An experienced data professional who has been working within the direct marketing industry for over 20 years. Having spent 17 years as owner and MD of Data HQ Ltd his remit covers the whole of the management spectrum including; strategy development, organisational structure, company policy & procedure and product development.
It’s human nature, especially in this age of instant access, instant communication and instant gratification, to look for a silver bullet. That one quick win, tip or hack that will grant you your heart’s desire.
At the heart of your marketing efforts is your marketing database. A critical component in your strategy. No matter how engaging your latest asset or interesting your company information, they’re of no use if they’re not reaching the right people.
That’s why it’s so important to create a culture of best practice data management. Your data cleansing process should be an ongoing activity. While there are certainly tactics you can quickly tick off to give your database a quality boost, the most important weapon in your armour is the internal approach you build to such an important asset.
A flywheel approach to data hygiene
Ultimately, it’s about creating a flywheel approach to data hygiene. After an initial effort, a flywheel stores rotational energy to maintain its own momentum.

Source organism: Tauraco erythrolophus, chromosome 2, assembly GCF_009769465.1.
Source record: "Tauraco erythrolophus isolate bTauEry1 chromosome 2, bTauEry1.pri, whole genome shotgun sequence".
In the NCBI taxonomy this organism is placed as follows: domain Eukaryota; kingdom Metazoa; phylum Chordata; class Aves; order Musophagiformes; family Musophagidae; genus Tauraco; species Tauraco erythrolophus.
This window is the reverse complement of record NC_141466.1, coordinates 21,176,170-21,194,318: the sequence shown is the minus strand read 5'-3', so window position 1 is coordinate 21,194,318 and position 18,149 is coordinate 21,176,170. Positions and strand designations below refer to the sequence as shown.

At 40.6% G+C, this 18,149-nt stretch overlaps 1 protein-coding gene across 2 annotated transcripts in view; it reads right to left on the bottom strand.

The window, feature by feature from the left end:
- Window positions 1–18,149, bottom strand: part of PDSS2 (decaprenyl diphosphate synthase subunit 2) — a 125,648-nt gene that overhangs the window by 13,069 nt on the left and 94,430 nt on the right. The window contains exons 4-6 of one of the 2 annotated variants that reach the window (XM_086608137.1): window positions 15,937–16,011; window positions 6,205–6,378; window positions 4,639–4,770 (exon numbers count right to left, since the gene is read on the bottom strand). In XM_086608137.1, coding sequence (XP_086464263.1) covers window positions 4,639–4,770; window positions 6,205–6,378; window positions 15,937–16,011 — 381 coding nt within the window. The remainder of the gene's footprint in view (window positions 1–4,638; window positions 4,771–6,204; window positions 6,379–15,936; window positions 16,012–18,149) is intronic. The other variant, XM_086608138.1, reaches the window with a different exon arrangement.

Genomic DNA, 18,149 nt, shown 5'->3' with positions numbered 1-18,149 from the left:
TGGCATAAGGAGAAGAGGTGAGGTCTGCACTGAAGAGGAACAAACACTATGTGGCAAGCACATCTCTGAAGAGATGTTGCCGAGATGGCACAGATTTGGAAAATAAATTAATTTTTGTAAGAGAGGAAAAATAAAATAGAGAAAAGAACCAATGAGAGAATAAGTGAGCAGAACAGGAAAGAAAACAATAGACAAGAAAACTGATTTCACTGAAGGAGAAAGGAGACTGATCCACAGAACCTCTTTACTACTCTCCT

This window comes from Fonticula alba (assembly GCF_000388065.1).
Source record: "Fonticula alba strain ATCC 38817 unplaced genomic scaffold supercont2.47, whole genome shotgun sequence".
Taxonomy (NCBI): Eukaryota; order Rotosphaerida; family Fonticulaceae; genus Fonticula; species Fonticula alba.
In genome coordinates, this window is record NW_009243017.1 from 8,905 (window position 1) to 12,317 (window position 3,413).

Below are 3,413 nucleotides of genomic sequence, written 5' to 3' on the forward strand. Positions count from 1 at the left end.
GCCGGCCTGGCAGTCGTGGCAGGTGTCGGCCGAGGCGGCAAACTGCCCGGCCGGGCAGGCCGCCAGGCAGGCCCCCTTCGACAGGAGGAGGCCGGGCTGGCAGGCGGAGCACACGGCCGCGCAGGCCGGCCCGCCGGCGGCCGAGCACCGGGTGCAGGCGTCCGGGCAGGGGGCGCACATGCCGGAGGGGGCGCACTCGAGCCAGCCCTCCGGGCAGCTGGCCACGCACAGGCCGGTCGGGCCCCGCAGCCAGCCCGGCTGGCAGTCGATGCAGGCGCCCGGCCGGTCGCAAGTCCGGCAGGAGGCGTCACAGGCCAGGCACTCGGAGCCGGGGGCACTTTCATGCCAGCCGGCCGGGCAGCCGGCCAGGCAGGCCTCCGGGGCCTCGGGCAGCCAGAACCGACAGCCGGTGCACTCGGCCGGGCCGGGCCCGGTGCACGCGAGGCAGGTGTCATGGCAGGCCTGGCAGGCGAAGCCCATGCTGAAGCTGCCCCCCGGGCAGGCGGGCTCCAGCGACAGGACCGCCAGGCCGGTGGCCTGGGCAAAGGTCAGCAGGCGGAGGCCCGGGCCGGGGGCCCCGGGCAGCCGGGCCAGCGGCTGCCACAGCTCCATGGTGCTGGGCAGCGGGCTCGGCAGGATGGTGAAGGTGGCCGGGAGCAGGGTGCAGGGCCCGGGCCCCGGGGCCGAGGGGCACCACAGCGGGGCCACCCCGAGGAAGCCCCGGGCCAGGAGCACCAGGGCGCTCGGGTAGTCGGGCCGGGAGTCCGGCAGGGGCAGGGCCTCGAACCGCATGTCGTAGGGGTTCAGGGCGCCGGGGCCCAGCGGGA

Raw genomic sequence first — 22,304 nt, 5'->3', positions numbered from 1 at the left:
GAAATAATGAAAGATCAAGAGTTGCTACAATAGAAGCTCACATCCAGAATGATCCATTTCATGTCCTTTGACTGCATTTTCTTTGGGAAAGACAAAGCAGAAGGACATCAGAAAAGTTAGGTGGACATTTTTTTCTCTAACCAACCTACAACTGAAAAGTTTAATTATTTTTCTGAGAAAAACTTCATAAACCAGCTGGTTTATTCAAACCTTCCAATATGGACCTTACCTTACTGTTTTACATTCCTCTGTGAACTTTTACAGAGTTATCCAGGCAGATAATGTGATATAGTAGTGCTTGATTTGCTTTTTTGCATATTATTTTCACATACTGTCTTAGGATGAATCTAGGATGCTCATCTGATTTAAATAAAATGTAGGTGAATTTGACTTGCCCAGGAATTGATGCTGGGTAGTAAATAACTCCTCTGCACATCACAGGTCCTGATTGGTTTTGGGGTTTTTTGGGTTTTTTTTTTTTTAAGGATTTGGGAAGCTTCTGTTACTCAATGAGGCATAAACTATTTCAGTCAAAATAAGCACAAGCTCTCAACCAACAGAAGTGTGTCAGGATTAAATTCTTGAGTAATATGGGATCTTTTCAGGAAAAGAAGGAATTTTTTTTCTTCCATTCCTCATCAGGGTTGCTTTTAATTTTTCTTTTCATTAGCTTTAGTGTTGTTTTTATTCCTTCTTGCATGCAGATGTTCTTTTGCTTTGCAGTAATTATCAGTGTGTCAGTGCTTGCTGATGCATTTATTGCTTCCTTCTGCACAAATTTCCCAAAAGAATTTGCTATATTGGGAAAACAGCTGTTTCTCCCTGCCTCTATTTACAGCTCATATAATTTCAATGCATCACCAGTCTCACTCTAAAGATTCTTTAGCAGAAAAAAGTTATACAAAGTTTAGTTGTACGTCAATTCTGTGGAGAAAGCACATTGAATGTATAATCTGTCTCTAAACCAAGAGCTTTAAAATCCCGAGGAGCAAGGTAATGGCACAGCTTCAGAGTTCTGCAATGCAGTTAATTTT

In business, it’s about making the initial effort to get the right pieces in place and then letting the process build its own momentum. The Amazon Flywheel, for example, relies on positive customer experience driving traffic to the platform, in turn, improving seller success and the selection of goods available, in turn allowing Amazon to improve its cost structure and decrease prices, further spinning the wheel.
This virtuous cycle approach is applicable to many business best practices where you want to establish and maintain momentum. You just have to get the right pillars in place to allow good practice, once established, to continue to flourish. For your database, the pillars to put in place are:
- Standardised data entry and formatting
- Periodically amended incomplete or incorrect data
- Periodically added new contacts’ information
- Periodically deduplicating contacts
- Removing irrelevant or outdated contacts
You should put in place a clear process and timeline, and allocate responsibilities to ensure that these steps are undertaken at agreed intervals.
Maintaining momentum through data quality
It’s so much easier to maintain your database if you keep on top of it, and keeping on top of it means that your data remains mostly clean. There’s no set in stone time period for database review, but six months is a good rule of thumb for any organisation.
Of course, if you’ve not undertaken a marketing database cleanse before, or are unsure of what you’re doing, it’s important to consult a specialist to get that momentum going and build your own processes on best practice. Once you have effective pillars established, there will certainly be a lot more you can do internally.
For more insights into and information on best practice data management, explore our Knowledge Hub. Otherwise, get in touch with one of our friendly experts to discuss how Data HQ’s database cleansing services can help you kick start your flywheel approach.
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